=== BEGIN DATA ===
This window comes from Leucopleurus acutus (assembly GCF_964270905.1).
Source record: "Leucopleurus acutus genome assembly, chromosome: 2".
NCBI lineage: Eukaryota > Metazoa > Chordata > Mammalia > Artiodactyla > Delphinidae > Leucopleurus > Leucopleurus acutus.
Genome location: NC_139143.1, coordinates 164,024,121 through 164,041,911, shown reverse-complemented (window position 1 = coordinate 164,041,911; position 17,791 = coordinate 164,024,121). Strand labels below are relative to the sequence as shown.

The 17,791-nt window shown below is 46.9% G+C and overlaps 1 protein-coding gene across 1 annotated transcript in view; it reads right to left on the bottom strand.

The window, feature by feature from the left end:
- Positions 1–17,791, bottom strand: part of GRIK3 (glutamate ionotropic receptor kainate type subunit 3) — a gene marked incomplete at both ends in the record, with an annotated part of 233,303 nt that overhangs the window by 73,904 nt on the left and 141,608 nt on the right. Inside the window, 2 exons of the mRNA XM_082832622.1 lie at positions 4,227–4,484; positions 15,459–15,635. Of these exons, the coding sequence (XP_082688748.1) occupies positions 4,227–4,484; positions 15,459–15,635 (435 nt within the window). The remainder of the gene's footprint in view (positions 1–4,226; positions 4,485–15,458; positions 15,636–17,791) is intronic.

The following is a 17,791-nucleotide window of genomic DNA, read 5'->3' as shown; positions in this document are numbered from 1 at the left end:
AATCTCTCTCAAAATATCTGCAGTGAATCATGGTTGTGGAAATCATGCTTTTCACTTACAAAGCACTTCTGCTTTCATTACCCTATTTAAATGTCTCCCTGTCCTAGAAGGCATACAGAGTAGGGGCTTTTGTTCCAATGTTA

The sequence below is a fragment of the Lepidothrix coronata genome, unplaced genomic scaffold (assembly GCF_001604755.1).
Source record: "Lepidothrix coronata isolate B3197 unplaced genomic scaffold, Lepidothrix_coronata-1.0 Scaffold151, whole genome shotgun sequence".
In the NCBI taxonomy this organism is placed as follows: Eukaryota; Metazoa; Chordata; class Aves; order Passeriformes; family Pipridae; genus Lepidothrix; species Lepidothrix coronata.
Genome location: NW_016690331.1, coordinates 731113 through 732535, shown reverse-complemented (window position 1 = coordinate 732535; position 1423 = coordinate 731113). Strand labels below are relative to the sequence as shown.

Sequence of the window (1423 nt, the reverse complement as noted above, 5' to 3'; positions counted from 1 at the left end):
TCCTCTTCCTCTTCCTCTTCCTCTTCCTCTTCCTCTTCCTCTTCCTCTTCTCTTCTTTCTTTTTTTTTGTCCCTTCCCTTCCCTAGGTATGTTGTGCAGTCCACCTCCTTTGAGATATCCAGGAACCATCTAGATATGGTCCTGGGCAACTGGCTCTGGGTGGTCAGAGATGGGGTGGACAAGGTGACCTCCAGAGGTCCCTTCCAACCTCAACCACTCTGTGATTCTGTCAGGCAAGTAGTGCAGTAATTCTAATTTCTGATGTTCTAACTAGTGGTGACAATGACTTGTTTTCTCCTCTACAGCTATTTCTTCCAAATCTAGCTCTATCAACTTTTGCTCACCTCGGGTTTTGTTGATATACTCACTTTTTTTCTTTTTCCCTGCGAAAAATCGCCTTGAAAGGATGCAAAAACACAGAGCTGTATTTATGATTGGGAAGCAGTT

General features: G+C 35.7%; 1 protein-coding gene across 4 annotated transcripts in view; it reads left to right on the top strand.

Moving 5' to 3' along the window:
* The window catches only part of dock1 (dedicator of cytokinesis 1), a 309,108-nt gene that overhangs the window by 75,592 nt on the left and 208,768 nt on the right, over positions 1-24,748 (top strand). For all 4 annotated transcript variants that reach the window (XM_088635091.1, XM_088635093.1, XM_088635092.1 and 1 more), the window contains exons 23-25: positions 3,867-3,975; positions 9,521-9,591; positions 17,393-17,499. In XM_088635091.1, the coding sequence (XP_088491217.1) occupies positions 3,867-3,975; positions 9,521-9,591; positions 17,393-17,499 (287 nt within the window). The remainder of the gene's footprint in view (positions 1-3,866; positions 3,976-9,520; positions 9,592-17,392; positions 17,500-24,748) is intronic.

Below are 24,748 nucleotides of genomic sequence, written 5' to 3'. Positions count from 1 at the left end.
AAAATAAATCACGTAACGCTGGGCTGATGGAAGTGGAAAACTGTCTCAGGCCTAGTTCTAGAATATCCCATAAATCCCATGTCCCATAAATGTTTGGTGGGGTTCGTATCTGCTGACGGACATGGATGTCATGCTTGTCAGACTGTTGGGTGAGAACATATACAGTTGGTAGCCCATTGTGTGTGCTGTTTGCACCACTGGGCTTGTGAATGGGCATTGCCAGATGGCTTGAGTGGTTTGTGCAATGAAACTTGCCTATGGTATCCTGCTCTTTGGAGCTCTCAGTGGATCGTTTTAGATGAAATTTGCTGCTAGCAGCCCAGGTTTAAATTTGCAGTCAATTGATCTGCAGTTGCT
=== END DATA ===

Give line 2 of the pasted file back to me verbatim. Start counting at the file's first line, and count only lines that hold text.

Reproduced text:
Source record: "Leucopleurus acutus genome assembly, chromosome: 2".